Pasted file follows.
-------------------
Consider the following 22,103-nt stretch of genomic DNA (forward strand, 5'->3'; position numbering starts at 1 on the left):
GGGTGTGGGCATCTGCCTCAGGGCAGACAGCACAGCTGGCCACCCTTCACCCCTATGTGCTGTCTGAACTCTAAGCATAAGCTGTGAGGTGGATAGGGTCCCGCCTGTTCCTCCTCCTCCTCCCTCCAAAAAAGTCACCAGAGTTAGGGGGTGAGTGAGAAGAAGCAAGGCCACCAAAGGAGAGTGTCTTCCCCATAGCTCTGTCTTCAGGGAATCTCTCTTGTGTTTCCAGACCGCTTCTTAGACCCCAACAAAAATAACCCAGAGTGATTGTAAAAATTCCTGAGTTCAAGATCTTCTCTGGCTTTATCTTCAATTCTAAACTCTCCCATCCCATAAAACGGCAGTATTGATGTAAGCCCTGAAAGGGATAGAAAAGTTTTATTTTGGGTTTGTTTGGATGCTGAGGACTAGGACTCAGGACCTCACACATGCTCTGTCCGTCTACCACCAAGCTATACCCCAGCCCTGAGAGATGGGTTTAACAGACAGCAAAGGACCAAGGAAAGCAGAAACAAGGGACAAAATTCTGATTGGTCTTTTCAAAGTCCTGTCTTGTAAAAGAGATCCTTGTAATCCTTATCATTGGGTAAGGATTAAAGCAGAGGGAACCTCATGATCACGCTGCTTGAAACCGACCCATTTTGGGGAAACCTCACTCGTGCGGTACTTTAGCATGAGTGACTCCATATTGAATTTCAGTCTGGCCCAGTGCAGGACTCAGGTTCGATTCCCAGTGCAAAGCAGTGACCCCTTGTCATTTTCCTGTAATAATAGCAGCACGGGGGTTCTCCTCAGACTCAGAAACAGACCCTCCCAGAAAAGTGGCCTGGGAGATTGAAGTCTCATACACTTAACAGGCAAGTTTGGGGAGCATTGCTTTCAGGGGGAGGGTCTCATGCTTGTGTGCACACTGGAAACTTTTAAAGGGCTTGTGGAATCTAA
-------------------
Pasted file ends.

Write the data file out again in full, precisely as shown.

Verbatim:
Consider the following 22,103-nt stretch of genomic DNA (forward strand, 5'->3'; position numbering starts at 1 on the left):
GGGTGTGGGCATCTGCCTCAGGGCAGACAGCACAGCTGGCCACCCTTCACCCCTATGTGCTGTCTGAACTCTAAGCATAAGCTGTGAGGTGGATAGGGTCCCGCCTGTTCCTCCTCCTCCTCCCTCCAAAAAAGTCACCAGAGTTAGGGGGTGAGTGAGAAGAAGCAAGGCCACCAAAGGAGAGTGTCTTCCCCATAGCTCTGTCTTCAGGGAATCTCTCTTGTGTTTCCAGACCGCTTCTTAGACCCCAACAAAAATAACCCAGAGTGATTGTAAAAATTCCTGAGTTCAAGATCTTCTCTGGCTTTATCTTCAATTCTAAACTCTCCCATCCCATAAAACGGCAGTATTGATGTAAGCCCTGAAAGGGATAGAAAAGTTTTATTTTGGGTTTGTTTGGATGCTGAGGACTAGGACTCAGGACCTCACACATGCTCTGTCCGTCTACCACCAAGCTATACCCCAGCCCTGAGAGATGGGTTTAACAGACAGCAAAGGACCAAGGAAAGCAGAAACAAGGGACAAAATTCTGATTGGTCTTTTCAAAGTCCTGTCTTGTAAAAGAGATCCTTGTAATCCTTATCATTGGGTAAGGATTAAAGCAGAGGGAACCTCATGATCACGCTGCTTGAAACCGACCCATTTTGGGGAAACCTCACTCGTGCGGTACTTTAGCATGAGTGACTCCATATTGAATTTCAGTCTGGCCCAGTGCAGGACTCAGGTTCGATTCCCAGTGCAAAGCAGTGACCCCTTGTCATTTTCCTGTAATAATAGCAGCACGGGGGTTCTCCTCAGACTCAGAAACAGACCCTCCCAGAAAAGTGGCCTGGGAGATTGAAGTCTCATACACTTAACAGGCAAGTTTGGGGAGCATTGCTTTCAGGGGGAGGGTCTCATGCTTGTGTGCACACTGGAAACTTTTAAAGGGCTTGTGGAATCTAA